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Robo-advisers build portfolios that are attuned to the client’s risk tolerance, goals and personal profile. (istockphoto)
Robo-advisers build portfolios that are attuned to the client’s risk tolerance, goals and personal profile. (istockphoto)

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Robo-advisers thrive, but when do you need a human? Add to ...

As an investor who already builds his portfolio online, John Oldman wonders: Is it worth trying an investment robo-adviser?

“It sounds great, and I’m interested, because I think it can take the emotion, the bias and gut feeling out of investment decisions,” says Mr. Oldman, 35, who owns and manages residential properties. “But in my mind it’s only going to be as good as the algorithm that’s being used.”

Since he was in his 20s, Mr. Oldman has been buying and selling online. His brokerage account with one of Canada’s big banks offers him sophisticated research tools and lets him make more complicated orders such as stop-losses and setting target prices for taking profit.

Still, the advent and growing popularity of robo-advisers in Canada raises the question: When is it better to go with the streamlined, easy approach that robo-advice offers and when is it better to seek other options, including a human financial adviser?

Robo-advisers streamline investing by managing portfolios automatically. Investors answer questions about their finances and goals and then the robo-advisers’ algorithms provide advice and make decisions.

More than 10 robo-advisers operate in Canada; they’re characterized by low fees and low minimum account requirements, making them attractive to younger and new investors.

“Robo-advisers do several things very well, including choosing an asset allocation, building a diversified and low-cost portfolio, and rebalancing that portfolio with discipline. That’s all many people need,” says Dan Bortolotti, associate portfolio manager at PWL Capital Inc. in Toronto.

If you are a long way from retirement and you’re socking away a few hundred dollars a month in your tax-free savings account or your registered retirement savings plan, you may not need anything else, Mr. Bortolotti says.

Investors have misconceptions about what robo-advisories offer, says Chris Nicola, co-founder and chief technology officer of WealthBar, based in Vancouver. In addition to robo-investing, his company offers a dedicated financial adviser to help investors plan and make decisions.

He notes that his company may be an exception in Canada, as other robos don’t necessarily offer a human adviser. Even so, as Mr. Oldman notes, robo-advisers are attractive to millennial investors because they offer low fees (at WealthBar, from zero to 0.6 per cent, depending on the account) as well as low minimum investing requirements.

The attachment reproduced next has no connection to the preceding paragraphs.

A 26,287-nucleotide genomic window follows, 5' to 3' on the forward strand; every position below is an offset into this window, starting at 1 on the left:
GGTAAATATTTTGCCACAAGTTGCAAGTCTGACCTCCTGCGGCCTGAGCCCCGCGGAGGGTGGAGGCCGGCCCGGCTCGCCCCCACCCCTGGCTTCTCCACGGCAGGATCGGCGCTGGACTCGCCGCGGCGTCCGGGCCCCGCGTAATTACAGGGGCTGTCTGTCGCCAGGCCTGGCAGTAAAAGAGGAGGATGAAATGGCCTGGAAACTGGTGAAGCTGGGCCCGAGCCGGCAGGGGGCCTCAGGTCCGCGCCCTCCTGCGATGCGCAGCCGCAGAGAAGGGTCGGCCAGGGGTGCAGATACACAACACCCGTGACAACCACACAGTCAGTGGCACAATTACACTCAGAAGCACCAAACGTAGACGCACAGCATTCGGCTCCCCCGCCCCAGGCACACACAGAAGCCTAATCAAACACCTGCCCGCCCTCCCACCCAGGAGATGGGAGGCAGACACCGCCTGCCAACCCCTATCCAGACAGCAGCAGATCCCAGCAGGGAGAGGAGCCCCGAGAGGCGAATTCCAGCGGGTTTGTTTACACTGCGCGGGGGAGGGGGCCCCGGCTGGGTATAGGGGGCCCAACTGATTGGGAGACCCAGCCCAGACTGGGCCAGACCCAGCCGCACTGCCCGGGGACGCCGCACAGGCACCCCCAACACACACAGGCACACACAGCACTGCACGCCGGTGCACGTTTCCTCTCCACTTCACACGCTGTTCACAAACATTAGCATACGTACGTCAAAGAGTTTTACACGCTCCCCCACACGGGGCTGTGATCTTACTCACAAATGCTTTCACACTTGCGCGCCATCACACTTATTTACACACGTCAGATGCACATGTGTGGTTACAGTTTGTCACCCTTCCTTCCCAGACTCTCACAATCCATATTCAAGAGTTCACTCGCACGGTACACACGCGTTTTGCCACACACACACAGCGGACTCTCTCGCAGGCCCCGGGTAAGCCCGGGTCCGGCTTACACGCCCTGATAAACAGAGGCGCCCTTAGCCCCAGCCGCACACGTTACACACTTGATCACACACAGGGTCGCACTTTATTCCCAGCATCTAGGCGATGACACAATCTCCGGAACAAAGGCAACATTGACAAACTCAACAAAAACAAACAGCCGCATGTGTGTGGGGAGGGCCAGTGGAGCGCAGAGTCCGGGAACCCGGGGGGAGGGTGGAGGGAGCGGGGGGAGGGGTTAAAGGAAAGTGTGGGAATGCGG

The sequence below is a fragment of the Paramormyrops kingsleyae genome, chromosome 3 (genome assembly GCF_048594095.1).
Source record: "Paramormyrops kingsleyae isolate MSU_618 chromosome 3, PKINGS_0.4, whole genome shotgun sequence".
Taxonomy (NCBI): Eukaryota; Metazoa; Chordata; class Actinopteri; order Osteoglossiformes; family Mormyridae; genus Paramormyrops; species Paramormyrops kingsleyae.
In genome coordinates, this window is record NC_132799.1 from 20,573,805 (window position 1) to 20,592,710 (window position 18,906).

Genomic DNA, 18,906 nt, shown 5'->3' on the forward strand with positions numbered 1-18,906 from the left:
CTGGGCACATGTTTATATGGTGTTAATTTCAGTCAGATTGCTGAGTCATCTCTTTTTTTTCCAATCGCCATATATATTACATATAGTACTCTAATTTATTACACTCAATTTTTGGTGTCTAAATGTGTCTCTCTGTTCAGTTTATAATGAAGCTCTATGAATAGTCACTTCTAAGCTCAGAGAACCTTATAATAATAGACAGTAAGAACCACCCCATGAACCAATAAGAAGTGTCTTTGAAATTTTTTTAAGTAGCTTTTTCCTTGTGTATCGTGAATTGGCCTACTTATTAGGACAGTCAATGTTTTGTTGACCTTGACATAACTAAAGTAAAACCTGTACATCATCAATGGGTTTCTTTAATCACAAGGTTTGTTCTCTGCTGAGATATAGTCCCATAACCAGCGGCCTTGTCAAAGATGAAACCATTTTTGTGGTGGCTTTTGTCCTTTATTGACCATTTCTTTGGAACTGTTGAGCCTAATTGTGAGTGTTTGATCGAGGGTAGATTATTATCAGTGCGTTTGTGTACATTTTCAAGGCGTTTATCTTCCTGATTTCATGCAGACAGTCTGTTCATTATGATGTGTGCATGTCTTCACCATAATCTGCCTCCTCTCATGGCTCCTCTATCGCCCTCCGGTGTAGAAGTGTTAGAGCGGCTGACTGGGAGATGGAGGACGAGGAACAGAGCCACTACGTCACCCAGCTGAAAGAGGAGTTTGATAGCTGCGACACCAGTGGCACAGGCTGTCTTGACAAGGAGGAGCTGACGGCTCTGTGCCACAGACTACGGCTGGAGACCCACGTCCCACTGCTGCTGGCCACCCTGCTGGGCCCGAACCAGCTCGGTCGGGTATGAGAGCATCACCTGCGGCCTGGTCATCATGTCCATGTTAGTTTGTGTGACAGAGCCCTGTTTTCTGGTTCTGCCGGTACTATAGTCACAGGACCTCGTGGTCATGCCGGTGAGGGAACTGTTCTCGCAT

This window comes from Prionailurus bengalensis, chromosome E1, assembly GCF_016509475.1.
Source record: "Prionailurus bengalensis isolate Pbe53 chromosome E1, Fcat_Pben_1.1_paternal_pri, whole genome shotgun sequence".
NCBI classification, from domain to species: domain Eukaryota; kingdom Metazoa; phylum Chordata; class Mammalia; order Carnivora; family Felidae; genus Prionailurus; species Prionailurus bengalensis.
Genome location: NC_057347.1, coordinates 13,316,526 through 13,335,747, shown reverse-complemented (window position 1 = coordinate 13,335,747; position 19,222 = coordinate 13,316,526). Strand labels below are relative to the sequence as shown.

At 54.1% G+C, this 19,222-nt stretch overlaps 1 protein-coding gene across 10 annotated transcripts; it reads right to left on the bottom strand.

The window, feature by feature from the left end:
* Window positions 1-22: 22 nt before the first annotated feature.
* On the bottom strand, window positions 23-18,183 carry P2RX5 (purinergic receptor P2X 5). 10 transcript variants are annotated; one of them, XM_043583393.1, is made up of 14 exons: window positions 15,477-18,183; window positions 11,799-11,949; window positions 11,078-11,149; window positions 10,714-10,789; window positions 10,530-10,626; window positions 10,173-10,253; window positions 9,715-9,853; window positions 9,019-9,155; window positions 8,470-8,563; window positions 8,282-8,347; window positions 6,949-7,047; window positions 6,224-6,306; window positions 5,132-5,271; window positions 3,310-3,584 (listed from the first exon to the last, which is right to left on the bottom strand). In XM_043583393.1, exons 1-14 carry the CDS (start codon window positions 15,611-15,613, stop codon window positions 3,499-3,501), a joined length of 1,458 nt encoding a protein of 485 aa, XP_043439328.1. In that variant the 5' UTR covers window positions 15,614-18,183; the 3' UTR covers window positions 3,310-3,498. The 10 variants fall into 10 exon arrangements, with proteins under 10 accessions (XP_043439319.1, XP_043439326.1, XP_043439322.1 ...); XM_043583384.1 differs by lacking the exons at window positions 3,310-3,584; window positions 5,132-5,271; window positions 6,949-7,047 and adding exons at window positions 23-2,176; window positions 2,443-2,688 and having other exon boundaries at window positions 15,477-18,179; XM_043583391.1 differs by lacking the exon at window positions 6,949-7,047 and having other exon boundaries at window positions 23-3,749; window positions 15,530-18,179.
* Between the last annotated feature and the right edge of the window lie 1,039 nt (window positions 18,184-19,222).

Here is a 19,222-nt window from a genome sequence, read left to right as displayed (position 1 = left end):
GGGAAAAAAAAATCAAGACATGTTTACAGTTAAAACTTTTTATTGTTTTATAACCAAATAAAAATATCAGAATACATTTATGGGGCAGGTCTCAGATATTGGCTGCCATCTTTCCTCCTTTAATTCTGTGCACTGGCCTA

“That would be attractive to many people,” Mr. Oldman says. But would they stick with robo-advisers or move on some day to direct investing or full service? “Only time will tell,” Mr. Nicola says.

The hybrid idea of robo-service, with human help available, seems to be an attractive model for companies across the financial services sector, even beyond investing.

“After all, 52 per cent of our customers engage with us through mobile devices,” says Anthony Lipschitz, chief strategy officer at Thinking Capital, a 10-year-old firm that has provided more than 10,000 small and medium business loans to Canadian companies.

Mr. Lipschitz’s firm has just developed an intuitive robotic loan adviser, called Lucy, that deploys artificial intelligence to take mobile users through a series of questions to see whether they qualify for a business loan. If Lucy isn’t able to help a customer, the caller is shifted to a chat line with a real person.

Mr. Nicola says he doesn’t see any trend so far of robo-adviser users moving away to more hands-on, do-it-yourself services like the one Mr. Oldman deploys.

“I would think the trend would be in the other direction,” Mr. Nicola says. “People may try DIY first, but if it becomes too cumbersome or they get poor results they will seek help.”

But there are times when investors may need additional services that robo-advisers cannot provide, Mr. Bortolotti says.

“If you’re approaching retirement, you should probably work with a financial planner to make sure you’re on track to reach your goals. Of course, you could use a fee-only planner and still have a robo-adviser continue to hold the investments. I think these can be complementary services,” he explains.

Another situation where you might need more than a robot to lean on is if you are already retired and drawing down your portfolio.

“You may need advice on how to do that in the most tax-efficient way. Which account do you draw from first, for example? You may also need to set up the portfolio in ways that robo-advisers can’t do, such as using GICs and savings accounts to manage cash flow,” Mr. Bortolotti says.

“If a significant portion of your portfolio is in taxable accounts, you probably need more individualized service,” Mr. Bortlotti adds.

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